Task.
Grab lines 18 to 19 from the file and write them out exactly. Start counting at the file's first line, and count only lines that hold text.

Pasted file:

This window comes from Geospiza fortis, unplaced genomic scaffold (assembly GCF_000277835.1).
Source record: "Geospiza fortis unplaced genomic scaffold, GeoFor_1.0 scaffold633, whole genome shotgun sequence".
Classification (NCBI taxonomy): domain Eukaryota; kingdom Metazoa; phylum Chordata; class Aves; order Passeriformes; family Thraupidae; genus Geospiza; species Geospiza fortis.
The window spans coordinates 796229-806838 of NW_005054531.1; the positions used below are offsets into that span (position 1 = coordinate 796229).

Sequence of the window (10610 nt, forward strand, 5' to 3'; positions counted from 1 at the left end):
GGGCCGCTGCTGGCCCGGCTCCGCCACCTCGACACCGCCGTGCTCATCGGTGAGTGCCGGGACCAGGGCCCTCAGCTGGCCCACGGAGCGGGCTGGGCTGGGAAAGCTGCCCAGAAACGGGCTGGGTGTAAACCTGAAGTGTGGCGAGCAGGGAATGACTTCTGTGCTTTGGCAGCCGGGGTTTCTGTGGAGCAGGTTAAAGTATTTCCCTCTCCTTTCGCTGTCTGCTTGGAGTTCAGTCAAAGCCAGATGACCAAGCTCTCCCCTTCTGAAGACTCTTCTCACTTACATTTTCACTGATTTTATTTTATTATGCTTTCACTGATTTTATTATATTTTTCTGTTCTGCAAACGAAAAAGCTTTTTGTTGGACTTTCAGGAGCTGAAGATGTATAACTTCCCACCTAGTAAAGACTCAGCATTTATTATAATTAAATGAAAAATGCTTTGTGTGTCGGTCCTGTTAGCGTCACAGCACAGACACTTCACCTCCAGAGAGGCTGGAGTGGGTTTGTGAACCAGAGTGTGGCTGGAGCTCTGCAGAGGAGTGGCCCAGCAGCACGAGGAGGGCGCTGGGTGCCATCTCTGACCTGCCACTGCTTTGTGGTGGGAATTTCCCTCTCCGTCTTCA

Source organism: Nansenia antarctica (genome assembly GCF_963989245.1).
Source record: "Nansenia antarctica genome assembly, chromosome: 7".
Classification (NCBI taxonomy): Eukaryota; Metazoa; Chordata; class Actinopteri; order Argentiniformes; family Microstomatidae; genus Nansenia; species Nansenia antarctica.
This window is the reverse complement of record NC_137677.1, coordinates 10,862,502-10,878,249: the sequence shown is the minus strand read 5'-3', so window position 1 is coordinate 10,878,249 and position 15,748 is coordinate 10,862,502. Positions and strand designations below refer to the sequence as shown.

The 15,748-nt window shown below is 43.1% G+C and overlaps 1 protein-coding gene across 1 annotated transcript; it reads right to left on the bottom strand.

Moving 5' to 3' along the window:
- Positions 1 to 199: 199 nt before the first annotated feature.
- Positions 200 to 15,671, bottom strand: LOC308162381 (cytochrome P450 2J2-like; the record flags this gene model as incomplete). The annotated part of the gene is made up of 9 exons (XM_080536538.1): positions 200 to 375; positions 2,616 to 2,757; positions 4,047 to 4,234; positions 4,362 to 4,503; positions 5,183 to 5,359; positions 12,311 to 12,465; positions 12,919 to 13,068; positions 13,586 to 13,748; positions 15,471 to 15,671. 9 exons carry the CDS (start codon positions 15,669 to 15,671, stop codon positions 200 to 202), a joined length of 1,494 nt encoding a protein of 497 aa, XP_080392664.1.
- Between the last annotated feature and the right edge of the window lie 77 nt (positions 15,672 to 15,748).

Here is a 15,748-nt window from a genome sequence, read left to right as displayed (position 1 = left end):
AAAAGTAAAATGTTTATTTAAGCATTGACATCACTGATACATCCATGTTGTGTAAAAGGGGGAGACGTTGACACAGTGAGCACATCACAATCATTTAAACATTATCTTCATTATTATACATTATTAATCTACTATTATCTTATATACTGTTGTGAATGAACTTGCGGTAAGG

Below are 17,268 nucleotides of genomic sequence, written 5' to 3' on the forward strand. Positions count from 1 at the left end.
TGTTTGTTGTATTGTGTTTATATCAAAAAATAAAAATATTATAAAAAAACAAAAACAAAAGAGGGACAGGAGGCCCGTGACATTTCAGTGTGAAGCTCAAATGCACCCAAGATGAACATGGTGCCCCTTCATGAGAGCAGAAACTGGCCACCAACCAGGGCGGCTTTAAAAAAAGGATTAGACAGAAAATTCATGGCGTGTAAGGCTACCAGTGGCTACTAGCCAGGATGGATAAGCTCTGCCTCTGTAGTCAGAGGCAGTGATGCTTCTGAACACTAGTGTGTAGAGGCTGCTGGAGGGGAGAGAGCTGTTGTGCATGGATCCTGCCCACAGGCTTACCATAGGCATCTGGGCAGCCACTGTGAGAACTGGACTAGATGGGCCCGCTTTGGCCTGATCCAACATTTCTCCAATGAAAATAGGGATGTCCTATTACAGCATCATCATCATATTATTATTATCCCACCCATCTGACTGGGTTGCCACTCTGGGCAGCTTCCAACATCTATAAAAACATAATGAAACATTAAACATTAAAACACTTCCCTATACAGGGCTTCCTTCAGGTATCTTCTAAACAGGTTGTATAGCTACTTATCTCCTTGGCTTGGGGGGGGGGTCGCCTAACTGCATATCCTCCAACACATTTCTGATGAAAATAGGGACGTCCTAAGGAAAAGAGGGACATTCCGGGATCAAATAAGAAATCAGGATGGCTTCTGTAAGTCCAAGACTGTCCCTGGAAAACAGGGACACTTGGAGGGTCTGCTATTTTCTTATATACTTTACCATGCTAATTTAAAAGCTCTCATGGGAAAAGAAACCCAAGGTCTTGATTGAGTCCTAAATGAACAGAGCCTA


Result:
Below are 17,268 nucleotides of genomic sequence, written 5' to 3' on the forward strand. Positions count from 1 at the left end.
TGTTTGTTGTATTGTGTTTATATCAAAAAATAAAAATATTATAAAAAAACAAAAACAAAAGAGGGACAGGAGGCCCGTGACATTTCAGTGTGAAGCTCAAATGCACCCAAGATGAACATGGTGCCCCTTCATGAGAGCAGAAACTGGCCACCAACCAGGGCGGCTTTAAAAAAAGGATTAGACAGAAAATTCATGGCGTGTAAGGCTACCAGTGGCTACTAGCCAGGATGGATAAGCTCTGCCTCTGTAGTCAGAGGCAGTGATGCTTCTGAACACTAGTGTGTAGAGGCTGCTGGAGGGGAGAGAGCTGTTGTGCATGGATCCTGCCCACAGGCTTACCATAGGCATCTGGGCAGCCACTGTGAGAACTGGACTAGATGGGCCCGCTTTGGCCTGATCCAACATTTCTCCAATGAAAATAGGGATGTCCTATTACAGCATCATCATCATATTATTATTATCCCACCCATCTGACTGGGTTGCCACTCTGGGCAGCTTCCAACATCTATAAAAACATAATGAAACATTAAACATTAAAACACTTCCCTATACAGGGCTTCCTTCAGGTATCTTCTAAACAGGTTGTATAGCTACTTATCTCCTTGGCTTGGGGGGGGGGTCGCCTAACTGCATATCCTCCAACACATTTCTGATGAAAATAGGGACGTCCTAAGGAAAAGAGGGACATTCCGGGATCAAATAAGAAATCAGGATGGCTTCTGTAAGTCCAAGACTGTCCCTGGAAAACAGGGACACTTGGAGGGTCTGCTATTTTCTTATATACTTTACCATGCTAATTTAAAAGCTCTCATGGGAAAAGAAACCCAAGGTCTTGATTGAGTCCTAAATGAACAGAGCCTA